“After yesterday’s protest, do we have fuel now? I order all the people in the street to leave the street now. I have the constitution powers to use every means to bring peace in Malawi,” he said.

President Mutharika said those protesting against his leadership were being guided by the devil, adding that the power of God would prevail over Malawi as Satan was a failure.

Organisers of the protest described President Mutharika’s speech as not inspiring and empty, saying it was obvious Mutharika was being told lies by the people surrounding him.

He then invited leaders of the opposition parties and civil society groups to a roundtable discussion, where they would discuss ways to iron out the differences.

One of the protest organisers, Mr Billy Banda, said civil society will give Mutharika up to August 17, 2011 to address all the concerns that were raised in the petition letters that were delivered to the city councils.

“Failure which another protest will be called,” he said.

Meanwhile, Malawi Communication Regulatory Authority (Macra), has ordered the shutdown of three radio stations.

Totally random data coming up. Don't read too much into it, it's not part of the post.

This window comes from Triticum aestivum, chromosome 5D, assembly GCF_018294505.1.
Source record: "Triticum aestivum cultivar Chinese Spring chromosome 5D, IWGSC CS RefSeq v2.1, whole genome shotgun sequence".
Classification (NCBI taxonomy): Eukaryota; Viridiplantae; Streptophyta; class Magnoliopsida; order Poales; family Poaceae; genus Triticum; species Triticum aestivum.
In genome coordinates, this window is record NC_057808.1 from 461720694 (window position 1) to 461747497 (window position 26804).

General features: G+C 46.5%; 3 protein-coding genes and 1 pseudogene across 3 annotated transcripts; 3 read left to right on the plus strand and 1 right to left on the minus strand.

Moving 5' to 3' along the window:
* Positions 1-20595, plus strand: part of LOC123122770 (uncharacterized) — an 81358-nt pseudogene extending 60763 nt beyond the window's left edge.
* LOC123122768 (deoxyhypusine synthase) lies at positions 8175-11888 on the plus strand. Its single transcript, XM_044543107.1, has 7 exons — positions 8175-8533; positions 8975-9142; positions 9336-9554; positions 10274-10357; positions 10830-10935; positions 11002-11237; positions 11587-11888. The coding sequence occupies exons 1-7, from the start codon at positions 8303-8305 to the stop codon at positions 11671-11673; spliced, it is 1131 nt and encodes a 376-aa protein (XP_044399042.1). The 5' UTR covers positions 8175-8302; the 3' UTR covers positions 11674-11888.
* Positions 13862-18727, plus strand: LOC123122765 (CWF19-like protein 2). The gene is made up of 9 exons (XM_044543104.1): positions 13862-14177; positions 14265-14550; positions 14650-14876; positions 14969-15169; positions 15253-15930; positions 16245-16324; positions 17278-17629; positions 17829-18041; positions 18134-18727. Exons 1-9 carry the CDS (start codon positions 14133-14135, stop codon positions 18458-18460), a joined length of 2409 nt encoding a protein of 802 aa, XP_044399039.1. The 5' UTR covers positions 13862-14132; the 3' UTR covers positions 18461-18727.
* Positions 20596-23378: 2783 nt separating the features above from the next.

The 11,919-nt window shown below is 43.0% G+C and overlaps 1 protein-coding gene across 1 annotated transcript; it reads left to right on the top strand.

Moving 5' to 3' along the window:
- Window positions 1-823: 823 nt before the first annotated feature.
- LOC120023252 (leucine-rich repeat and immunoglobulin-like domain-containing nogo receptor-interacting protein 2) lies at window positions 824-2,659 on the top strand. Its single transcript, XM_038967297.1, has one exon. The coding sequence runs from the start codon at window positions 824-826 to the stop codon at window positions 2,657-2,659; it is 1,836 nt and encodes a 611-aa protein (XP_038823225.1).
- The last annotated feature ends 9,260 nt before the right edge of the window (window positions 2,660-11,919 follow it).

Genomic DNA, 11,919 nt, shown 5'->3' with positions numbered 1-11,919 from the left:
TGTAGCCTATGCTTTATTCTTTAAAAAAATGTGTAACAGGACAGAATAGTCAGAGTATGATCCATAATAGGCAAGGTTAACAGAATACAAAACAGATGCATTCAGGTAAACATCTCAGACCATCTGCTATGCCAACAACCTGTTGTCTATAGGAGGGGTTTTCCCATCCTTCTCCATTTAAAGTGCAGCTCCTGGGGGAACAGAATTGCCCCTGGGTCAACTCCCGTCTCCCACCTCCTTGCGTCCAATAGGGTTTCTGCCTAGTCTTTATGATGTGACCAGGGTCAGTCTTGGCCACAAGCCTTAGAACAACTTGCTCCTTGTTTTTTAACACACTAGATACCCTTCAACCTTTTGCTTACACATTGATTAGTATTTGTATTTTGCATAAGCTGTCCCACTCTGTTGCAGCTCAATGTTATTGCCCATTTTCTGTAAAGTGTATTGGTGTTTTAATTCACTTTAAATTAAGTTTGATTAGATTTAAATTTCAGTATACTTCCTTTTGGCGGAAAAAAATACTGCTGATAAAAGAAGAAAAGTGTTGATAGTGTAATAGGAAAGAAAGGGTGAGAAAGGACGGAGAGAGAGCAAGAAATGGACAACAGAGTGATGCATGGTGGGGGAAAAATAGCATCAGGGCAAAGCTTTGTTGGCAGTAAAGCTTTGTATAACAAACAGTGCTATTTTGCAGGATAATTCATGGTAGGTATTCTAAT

However, Mr Banda admitted that the situation had gone out of hand as it was not anticipated that the protests would be violent.

Most Malawi forums and Facebook updates indicated that the president, in his address to the nation, failed to humble and indentify himself with the problems Malawians were facing.

Capital, Joy and MIJ radio stations were plugged off on allegation that the stations defied government orders to stop live broadcasting of the protests.

Poverty Porn - any type of media which exploits the poor’s condition in order to generate sympathy for selling newspapers or increasing charitable donations or support for a given cause.
You will find none of that here :)